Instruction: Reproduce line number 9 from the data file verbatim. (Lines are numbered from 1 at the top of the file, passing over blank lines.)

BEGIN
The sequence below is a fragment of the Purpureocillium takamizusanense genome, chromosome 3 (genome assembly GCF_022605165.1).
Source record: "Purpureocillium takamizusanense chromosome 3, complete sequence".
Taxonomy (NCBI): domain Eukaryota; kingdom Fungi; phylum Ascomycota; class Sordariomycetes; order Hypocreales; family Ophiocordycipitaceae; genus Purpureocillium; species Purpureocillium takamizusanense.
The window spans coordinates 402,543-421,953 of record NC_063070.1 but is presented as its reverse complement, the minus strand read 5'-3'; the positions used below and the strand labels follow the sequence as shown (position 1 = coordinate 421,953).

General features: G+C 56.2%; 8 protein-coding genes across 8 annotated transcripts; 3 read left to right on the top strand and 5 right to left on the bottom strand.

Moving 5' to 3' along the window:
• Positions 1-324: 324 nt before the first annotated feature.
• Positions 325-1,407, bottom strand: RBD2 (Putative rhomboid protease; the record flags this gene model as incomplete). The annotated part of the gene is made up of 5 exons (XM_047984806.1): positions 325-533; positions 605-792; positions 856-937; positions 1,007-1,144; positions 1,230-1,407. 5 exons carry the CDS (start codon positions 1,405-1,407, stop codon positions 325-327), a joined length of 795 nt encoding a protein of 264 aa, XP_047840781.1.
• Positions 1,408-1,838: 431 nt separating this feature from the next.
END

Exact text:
• Positions 1,408-1,838: 431 nt separating this feature from the next.